• You could be contacted by the owner and asked to remove the image
  • You could be asked to purchase a licence and come to a commercial agreement
  • You could be taken to court to resolve the issue legally.

Obviously, the last thing you want to do is attend a court hearing about copyright infringement. This is usually a last resort and often results in you paying to use the photo as well as any legal costs, and possibly other financial compensation to the images owner.

Further, you could also be asked to permanently remove all copies of the image from your website and social media, unless permission from the copyright owner is secured.

“Deliberate infringement of copyright on a commercial scale may also lead to a criminal prosecution. Even in situations where people may think their copyright infringement will not be detected, they run the risk of being discovered and subsequently being pursued through the courts. ”

So how can I avoid copyright infringement?

The easiest way to avoid using someone else’s images is to take your own. With the advances in technology it has become easy to take photos using a camera phone that are of good enough quality to use on social media.

However, if that isn’t possible, or if you’re looking for something more high-res, you can search online for image labelled for reuse.

This means that the owner of the image has flagged it for use commercially and you can use it without fear of repercussion.

Where can I find images labelled for commercial reuse?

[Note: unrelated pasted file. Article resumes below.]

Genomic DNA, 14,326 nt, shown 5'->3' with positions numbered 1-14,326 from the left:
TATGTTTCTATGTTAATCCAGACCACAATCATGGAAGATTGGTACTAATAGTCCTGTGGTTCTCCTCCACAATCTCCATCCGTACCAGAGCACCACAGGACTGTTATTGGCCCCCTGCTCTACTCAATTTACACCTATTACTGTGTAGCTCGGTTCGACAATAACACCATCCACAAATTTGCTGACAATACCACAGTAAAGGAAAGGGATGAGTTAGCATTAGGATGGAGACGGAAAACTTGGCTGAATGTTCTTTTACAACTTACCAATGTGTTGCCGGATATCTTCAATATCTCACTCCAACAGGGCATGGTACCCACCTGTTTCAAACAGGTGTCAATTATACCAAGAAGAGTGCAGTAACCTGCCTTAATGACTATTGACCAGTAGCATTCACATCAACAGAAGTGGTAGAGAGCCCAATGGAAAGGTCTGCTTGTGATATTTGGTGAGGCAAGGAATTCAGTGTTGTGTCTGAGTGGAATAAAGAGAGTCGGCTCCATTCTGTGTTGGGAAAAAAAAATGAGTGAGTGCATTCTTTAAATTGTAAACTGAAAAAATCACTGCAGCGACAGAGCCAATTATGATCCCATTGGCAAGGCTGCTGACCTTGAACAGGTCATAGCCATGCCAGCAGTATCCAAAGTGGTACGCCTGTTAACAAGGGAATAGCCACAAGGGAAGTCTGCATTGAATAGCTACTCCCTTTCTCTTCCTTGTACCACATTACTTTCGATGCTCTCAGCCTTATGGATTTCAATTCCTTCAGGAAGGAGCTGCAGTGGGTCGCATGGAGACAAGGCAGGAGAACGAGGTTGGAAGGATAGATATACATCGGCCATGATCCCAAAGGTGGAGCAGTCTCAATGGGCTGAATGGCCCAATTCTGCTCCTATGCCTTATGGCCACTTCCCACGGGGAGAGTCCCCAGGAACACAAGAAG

It’s actually really easy to find good, stock images for use on your social media. As well as Google’s advanced search options, there are dedicated websites you can use that are full of high quality images.

Google Images


Google Images has its own advanced search option that lets you search for pictures labelled for commercial reuse.

All you need to do is search for the image you want (I used ‘camera’ above), then click on tools and usage rights.

Make sure you select ‘Labeled for reuse’ if you plan on using the image on a commercial website or social media account.





Unsplash has to be one of my favourite websites.

They are host to hundreds of beautiful hi-res photos that are completely free and can be used commercially.


Similar to Unsplash , is a bank of free to use hi-res images that you can use on your organisation’s website or social media accounts.




Pexels also has a wealth of free to use hi-res images that you can take full advantage of.


As well as these free services there are also some paid for sites such as ShutterStock, iStock and Adobe Stock.


If you would like more information, the current UK guidance on image copyright law can be found here.

Is it Right to Stalk Job Applicants’ Social Media?

If you’re looking to hire someone into your organisation you want to ensure that you’re making the right decision, especially if you’re going to spend time and money on training and development.